Crow Information & Photos
Species Research and Information provided by: Avian Contributor: Jeannine Miesle ... Additional information added by Avianweb
Crows (genus Corvus) can be found on every continent except South America and even on some of the oceanic islands, such as Hawaii.
In North America, the term “Crow” refers to the American Crow. They do not migrate.
There are 102 living species of crow.
Crows measure from 8 to 28 inches and are the largest of the passerines (perching birds).
Corvus species are all black or black with some white or grey plumage. Some species have head crests.
Their wings are long and pointed, and their tails are much shorter than their wings.
They are stout with strong bills and legs.
The sexes differ little in appearance.
They form tight, social colonies, calling to each during emergencies and at flock roosting times at night.
Bold, inquisitive, gregarious and highly adaptable, crows are easily seen and heard, with voices that are loud and harsh.
Originally from Asia, a grouping of crows has an unusual title: a “murder.” This term comes from the crow’s propensity to kill one of its own if it is near death. They are an aggressive bird, using their hooked beaks to tear meat.
They are omnivorous scavengers, eating almost anything they can swallow. They have been known to eat insects, mollusks, seeds, fruit, nuts, animal carrion, mice, eggs, fish, as well as domestic substances such as rubber and plastic insulation material.
The North American Fish Crow (common in the eastern United States) also feeds on crustaceans - including shrimp, fiddler crabs and crayfish. They will also take turtle eggs.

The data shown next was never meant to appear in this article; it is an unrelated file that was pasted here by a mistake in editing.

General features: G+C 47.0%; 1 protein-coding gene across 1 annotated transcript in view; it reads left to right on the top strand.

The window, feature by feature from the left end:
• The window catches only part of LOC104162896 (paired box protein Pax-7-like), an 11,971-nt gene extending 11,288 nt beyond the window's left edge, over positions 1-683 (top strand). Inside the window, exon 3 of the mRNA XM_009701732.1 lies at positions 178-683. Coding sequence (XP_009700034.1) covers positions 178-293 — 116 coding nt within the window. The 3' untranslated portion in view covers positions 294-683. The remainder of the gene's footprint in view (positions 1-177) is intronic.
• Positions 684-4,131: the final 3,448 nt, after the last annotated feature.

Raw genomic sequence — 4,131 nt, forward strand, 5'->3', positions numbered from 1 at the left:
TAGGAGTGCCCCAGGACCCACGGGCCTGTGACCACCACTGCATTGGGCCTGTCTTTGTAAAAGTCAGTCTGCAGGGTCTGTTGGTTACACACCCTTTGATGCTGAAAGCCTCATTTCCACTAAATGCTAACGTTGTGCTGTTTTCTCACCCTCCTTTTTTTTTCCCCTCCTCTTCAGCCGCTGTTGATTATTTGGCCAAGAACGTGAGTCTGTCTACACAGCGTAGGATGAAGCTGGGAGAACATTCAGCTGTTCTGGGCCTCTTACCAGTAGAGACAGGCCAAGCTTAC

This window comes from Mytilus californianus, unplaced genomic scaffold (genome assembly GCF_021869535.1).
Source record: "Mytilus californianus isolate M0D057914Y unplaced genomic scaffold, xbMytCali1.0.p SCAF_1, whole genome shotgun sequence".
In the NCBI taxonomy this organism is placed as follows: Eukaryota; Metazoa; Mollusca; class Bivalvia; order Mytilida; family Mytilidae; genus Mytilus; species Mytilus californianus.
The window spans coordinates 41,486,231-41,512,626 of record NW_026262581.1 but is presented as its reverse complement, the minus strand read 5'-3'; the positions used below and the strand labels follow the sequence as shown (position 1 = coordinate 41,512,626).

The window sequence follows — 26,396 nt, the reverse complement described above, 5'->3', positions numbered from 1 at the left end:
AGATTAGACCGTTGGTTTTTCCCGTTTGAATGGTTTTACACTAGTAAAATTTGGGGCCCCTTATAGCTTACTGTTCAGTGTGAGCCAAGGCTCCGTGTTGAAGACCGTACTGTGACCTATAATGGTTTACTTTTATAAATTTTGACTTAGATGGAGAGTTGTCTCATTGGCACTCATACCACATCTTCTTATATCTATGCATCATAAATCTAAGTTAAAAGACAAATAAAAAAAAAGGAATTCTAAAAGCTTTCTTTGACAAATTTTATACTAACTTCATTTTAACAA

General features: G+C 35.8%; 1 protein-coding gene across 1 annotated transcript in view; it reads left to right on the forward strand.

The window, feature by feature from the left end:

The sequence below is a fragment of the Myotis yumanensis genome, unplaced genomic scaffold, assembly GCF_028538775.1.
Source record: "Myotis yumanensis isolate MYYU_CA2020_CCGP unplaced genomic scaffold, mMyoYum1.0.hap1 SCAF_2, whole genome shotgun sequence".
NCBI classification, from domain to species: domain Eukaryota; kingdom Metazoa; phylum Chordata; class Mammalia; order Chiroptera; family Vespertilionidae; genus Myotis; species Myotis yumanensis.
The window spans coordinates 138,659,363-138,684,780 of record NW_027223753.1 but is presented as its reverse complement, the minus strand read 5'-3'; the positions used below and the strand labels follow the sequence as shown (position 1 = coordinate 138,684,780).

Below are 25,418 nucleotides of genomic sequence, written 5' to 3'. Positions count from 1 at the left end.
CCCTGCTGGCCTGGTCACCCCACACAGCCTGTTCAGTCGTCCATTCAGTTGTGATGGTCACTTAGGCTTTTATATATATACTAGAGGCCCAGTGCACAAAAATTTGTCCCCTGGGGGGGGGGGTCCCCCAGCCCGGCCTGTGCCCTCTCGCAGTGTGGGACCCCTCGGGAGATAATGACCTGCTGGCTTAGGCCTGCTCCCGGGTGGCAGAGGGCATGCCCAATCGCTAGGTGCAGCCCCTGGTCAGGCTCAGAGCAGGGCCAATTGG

Both male and female build their open nests in trees or on cliffs. The nests are bulky, open structures, while the Jackdaw nests are constructed in holes in rocks, trees or building.
After laying 3 to 10 eggs, both parents care for the young; however, only the female incubates and broods the eggs. Some pair-bond for life.
Crows are exceptionally intelligent birds. Some species have a neostriatum (forebrain) of the same relative size as the chimpanzee and human. They have been known to:
- Use bread crumbs to bait fish. One Hooded Crow was observed shredding a piece of bread and dropping the crumbs into the water. This crow then stuck its head in the water and grabbed a fish. The smart crows have also used other methods to catch LIVE fish!
- Experiments showed that American Crows can count to three or four.
- Construct and use tools effectively; for example, the New Caledonian Crow has formed crude cutting tools from stiff leaves and stalks of grass; they have also been observed to drop very hard nuts into a street and wait for them to be crushed by passing cars.
- Hide and store food from one season to the next.
- Use past experiences to predict the behavior of those in their species.
- Differentiate one human from another by their faces and hold a grudge as well, remembering them for to three years! Field biologists noticed that crows were able to identify individuals that they consider to be a threat. The researchers trying to capture them for banding went as far as wearing masks to hide their identities.
- Crows are known for their fondness of shiny objects and is estimated that more than US $215 million dollars in coins are lost each year.
- Mob Mentality: Crows are often seen gathering in "mobs" to harass intruders or potential predators, such as cats and birds of prey.
- Establish the flock’s pecking order by “sparring” in mid-air.
Crows can mimic sounds made by other birds and animals. They can be taught to mimic the human voice, just like parrots.
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